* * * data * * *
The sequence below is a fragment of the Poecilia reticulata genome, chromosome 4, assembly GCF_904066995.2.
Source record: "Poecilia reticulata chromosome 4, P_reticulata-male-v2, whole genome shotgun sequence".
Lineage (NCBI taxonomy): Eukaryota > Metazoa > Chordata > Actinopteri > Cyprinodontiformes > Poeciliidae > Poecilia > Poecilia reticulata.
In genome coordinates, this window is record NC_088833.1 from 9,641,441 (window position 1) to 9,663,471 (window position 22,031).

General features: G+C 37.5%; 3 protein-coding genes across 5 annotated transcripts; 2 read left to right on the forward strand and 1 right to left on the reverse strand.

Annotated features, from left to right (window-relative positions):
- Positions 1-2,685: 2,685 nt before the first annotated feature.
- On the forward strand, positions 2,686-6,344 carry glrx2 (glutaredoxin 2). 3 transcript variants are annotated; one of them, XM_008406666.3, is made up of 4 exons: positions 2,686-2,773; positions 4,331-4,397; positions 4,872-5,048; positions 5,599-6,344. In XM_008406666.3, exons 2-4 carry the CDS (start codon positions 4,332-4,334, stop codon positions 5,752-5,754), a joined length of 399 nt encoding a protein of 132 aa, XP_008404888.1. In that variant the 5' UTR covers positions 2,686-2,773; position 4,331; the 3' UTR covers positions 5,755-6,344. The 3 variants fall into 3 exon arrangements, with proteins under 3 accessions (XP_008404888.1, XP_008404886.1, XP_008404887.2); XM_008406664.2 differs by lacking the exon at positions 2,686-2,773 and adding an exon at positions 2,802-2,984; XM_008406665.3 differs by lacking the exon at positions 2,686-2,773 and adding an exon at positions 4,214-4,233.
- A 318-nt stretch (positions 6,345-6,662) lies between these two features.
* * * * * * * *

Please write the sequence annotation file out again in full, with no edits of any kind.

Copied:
The sequence below is a fragment of the Poecilia reticulata genome, chromosome 4, assembly GCF_904066995.2.
Source record: "Poecilia reticulata chromosome 4, P_reticulata-male-v2, whole genome shotgun sequence".
Lineage (NCBI taxonomy): Eukaryota > Metazoa > Chordata > Actinopteri > Cyprinodontiformes > Poeciliidae > Poecilia > Poecilia reticulata.
In genome coordinates, this window is record NC_088833.1 from 9,641,441 (window position 1) to 9,663,471 (window position 22,031).

General features: G+C 37.5%; 3 protein-coding genes across 5 annotated transcripts; 2 read left to right on the forward strand and 1 right to left on the reverse strand.

Annotated features, from left to right (window-relative positions):
- Positions 1-2,685: 2,685 nt before the first annotated feature.
- On the forward strand, positions 2,686-6,344 carry glrx2 (glutaredoxin 2). 3 transcript variants are annotated; one of them, XM_008406666.3, is made up of 4 exons: positions 2,686-2,773; positions 4,331-4,397; positions 4,872-5,048; positions 5,599-6,344. In XM_008406666.3, exons 2-4 carry the CDS (start codon positions 4,332-4,334, stop codon positions 5,752-5,754), a joined length of 399 nt encoding a protein of 132 aa, XP_008404888.1. In that variant the 5' UTR covers positions 2,686-2,773; position 4,331; the 3' UTR covers positions 5,755-6,344. The 3 variants fall into 3 exon arrangements, with proteins under 3 accessions (XP_008404888.1, XP_008404886.1, XP_008404887.2); XM_008406664.2 differs by lacking the exon at positions 2,686-2,773 and adding an exon at positions 2,802-2,984; XM_008406665.3 differs by lacking the exon at positions 2,686-2,773 and adding an exon at positions 4,214-4,233.
- A 318-nt stretch (positions 6,345-6,662) lies between these two features.